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The Iron Way: Railroads, the Civil War, and the Making of Modern Americaby Thomas, William G.
Publisher: Yale University Press
Retail Price: $30.00
Issue: Spring 2012
Revealing Technology’s Role in Warfare
In The Iron Way: Railroads, the Civil War, and the Making of Modern America, William G. Thomas has deployed the latest technological tools of the early twenty-first century, those of digital history, to provide a nuanced and thought-provoking treatment of the most momentous technological development of the nineteenth century, the railroad. As the founding director of the Virginia Center for Digital History, he is well-suited to the task of applying the analytical tools of the digital age to examine the documentary record and elucidate the true complexity of the past. To this end, The Iron Way investigates the complementary and interrelated roles of the railroads and the Civil War in the creation of modern American society. His notion of modernity, however, is one in which contemporary Americans came to think of themselves as modern, as distinctly different from those who preceded them in earlier eras—different in their ability to move through space, different in their relationship with new technologies, and different in their ability to control and advance progress.
Thomas breaks his book into three parts. The first of these, “Tools,” is devoted to the rise of the railroad in both sections of the country during the decade preceding the Civil War. In the South the new technology knit the disparate region into a coherent whole and worked to solidify and expand slavery as railroad companies bought or leased large numbers of slaves. In the North the railroad companies provided the foundation for a rapid expansion westward of the region’s free labor society, putting northern society into direct competition with the ongoing expansion of the southern slave society. And in both sections, as Thomas points out elsewhere, Americans identified the railroad with progress and modernity, a tool for advancing their own version of American civilization, whether slave or free.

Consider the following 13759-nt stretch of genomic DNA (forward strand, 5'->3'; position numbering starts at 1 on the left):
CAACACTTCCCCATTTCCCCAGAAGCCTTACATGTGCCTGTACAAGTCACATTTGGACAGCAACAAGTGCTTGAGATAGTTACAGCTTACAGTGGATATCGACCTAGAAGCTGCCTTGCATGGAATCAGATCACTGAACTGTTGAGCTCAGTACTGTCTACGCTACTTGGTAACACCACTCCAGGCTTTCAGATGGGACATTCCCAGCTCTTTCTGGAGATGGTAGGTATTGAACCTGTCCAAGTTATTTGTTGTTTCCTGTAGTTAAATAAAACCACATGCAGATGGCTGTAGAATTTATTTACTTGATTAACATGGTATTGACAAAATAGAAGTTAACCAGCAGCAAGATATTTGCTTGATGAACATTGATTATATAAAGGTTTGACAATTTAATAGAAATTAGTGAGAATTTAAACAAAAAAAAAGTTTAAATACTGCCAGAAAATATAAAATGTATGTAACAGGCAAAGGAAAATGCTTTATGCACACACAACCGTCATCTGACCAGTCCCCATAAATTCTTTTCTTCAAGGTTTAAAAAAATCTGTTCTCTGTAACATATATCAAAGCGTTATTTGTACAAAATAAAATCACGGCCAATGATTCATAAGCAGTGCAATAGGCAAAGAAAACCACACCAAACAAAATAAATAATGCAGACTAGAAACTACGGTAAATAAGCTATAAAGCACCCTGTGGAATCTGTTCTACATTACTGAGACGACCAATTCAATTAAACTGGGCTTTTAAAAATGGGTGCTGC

Next, the author turns to the intersection of war and technology in his book’s second part, “Leviathan.” Here, in five chapters that compose the bulk of the book, Thomas investigates the relationship between the Civil War and the railroads as well as their combined effect on American society. He begins this section by examining the role played by railroads in the coming of the secession crisis and the war’s early months. He continues (in several chapters) with a discussion of how railroads influenced the war as commanders came to terms with the new technology and common soldiers and citizens alike experienced the conflict along the iron ways of the South. He pays particular attention to how what he calls the “South’s second nature systems of rail, bridge, depot, and junction,” slowly became the focus of Union military operations and gave the war its particular geographic focus (88). Thomas also traces how the areas of operation around the railroad lines, his so-called “railroad war zones,” became centers of irregular warfare and African-American freedom. Since the southern railways were symbols of unification and modernity, their breakdown under the stresses of war marked the slow isolation and decline of the Confederacy, a process that accelerated late in the war with the rise of what Thomas dubs the “railroad strategy” of Ulysses Grant, William Sherman, and Philip Sheridan. In his final chapter on the war itself, Thomas describes how these three Union commanders, Sherman in particular, attempted to assert control over the Confederacy, its people, its landscape, and its second nature systems by following and controlling the railways.